About Gary Leff

Gary Leff is one of the foremost experts in the field of miles, points, and frequent business travel - a topic he has covered since 2002. Co-founder of frequent flyer community InsideFlyer.com, emcee of the Freddie Awards, and named one of the "World's Top Travel Experts" by Conde' Nast Traveler (2010-Present) Gary has been a guest on most major news media, profiled in several top print publications, and published broadly on the topic of consumer loyalty. More About Gary »

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Comments

  1. Why I don’t worry about this: if I see/hear someone fumble with the door/chain/rubber band for about a minute, guess what I am going to do. And guess what their hands/wrists will look like after I slam my body full-force against the door…

    Non-issue, IMO.

  2. @Gary — I’ve no doubt my wife at least would wake up.

    Frankly, I am fairly certain that I am more likely to get mugged on the way home from the coffee shop than in one of the hotels I am staying in.

    The main reason I use chain/bar lock is to keep overly eager housekeepers/cleaners out of my room when I don’t want to be disturbed.

    When it comes to hotel security, a somewhat greater concern of mine is stuff disappearing when I am NOT in the room (in that case, no need to play the rubber band trick).

  3. I’m pretty sure if someone wanted, they could do this without making any noise (assuming they can bypass the key lock), and if you happen to be in the shower when they do this, you’ll be in for a nasty surprise.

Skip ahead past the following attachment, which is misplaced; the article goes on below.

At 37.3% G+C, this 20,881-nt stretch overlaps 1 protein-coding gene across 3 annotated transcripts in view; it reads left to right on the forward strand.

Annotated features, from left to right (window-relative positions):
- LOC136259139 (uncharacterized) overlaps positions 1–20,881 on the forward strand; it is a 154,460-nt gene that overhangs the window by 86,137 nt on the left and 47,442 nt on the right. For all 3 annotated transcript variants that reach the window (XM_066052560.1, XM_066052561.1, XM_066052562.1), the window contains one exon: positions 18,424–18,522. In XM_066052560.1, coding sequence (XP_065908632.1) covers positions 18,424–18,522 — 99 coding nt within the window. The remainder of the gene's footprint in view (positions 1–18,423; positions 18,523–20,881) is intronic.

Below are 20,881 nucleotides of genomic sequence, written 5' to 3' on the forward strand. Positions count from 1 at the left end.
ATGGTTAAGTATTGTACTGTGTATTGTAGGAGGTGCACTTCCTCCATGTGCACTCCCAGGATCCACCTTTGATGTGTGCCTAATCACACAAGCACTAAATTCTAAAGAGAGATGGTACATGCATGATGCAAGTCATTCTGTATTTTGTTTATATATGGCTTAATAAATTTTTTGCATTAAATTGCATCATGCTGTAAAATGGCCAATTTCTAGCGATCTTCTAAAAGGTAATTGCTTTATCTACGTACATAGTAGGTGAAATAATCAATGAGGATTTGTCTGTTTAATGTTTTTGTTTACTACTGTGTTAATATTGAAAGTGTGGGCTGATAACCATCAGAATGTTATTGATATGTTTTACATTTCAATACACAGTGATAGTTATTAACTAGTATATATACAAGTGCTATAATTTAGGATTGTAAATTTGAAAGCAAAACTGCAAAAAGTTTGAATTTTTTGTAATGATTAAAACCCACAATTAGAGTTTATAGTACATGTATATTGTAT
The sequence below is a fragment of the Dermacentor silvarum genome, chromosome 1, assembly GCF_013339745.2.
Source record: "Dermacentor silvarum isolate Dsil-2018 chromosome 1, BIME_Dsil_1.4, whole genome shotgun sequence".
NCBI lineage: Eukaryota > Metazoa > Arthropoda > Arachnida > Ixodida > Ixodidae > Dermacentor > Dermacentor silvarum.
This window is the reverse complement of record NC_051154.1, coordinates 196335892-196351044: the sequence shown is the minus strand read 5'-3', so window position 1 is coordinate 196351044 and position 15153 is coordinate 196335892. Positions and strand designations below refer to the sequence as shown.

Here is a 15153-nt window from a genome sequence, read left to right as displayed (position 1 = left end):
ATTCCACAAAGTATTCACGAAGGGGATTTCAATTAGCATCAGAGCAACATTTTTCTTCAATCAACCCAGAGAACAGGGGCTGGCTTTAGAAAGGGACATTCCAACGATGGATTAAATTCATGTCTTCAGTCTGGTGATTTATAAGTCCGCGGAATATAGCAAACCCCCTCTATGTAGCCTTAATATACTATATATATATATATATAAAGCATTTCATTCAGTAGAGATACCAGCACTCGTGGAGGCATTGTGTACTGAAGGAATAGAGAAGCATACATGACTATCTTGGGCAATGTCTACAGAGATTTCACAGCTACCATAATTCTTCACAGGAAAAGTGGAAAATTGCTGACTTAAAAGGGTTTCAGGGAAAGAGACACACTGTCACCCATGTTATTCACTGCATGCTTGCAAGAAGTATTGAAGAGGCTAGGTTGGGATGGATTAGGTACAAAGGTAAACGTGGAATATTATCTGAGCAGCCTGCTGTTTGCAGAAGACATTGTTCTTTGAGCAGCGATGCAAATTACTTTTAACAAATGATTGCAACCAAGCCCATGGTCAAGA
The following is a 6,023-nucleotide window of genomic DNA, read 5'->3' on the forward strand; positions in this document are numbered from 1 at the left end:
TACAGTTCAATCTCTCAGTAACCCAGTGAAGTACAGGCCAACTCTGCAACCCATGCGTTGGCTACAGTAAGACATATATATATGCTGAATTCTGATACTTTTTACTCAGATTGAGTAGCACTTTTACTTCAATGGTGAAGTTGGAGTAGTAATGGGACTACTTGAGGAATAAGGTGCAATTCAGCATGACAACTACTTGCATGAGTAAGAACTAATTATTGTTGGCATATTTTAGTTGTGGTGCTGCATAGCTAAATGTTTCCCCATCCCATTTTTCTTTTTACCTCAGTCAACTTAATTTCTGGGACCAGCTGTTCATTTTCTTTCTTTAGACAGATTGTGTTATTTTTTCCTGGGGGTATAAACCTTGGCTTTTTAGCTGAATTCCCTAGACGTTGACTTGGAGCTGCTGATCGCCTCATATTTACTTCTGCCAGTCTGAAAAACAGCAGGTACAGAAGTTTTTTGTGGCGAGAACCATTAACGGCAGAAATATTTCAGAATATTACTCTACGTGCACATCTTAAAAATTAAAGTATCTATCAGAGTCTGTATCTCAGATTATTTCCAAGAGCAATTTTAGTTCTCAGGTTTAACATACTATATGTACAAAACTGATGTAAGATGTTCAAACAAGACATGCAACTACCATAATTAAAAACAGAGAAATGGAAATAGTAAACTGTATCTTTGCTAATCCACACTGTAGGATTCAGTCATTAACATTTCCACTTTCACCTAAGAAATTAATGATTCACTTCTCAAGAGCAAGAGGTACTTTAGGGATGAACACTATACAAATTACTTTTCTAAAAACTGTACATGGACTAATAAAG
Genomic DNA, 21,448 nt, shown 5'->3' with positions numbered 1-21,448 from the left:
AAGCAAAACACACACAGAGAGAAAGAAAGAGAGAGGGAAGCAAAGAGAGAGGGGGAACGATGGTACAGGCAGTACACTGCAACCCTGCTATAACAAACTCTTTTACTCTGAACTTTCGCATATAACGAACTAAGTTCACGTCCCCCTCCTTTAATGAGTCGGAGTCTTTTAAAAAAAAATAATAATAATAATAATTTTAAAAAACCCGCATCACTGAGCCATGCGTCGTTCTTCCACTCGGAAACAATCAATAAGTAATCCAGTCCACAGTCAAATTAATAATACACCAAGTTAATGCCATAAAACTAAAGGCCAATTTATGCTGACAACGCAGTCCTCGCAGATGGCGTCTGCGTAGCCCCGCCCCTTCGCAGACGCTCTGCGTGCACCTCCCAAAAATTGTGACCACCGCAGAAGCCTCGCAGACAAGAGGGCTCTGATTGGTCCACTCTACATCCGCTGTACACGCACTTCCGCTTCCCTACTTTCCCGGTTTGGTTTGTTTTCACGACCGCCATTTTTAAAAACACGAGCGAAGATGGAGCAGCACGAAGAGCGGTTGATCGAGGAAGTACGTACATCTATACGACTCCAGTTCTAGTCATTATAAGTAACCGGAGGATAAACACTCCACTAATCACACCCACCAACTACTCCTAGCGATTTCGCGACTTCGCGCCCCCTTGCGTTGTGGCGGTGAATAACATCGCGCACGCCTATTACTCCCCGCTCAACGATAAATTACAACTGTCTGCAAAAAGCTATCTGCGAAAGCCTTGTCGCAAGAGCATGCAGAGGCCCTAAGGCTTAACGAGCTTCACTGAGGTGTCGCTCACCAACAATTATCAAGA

4. Hmmm…so the chain and bar lock are not foolproof? So what? Don’t these hotel doors also have DOOR LOCK? and don’t some also have DEADBOLTs?

    If I understand correctly, the purpose of the bar lock and the chain are to permit the occupant to open the door slightly, when something is being delivered.

    Who in their right mind doesn’t lock their hotel room door lock and relies only on the chain? And, if the stealth thief has a master card key and can open the door, and then realizes the chain is engaged, why would they continue to try to break in?—someone is obviously in there and they will pick another room.

    This is not something to concern yourself with when traveling.

  5. @John – and why would a prospective robber take that risk? These tricks might be useful if you are James Bond and want to steal my iPad crammed full of nuclear secrets, but in practice, how often do people break into hotel rooms while the occupants are in the room?

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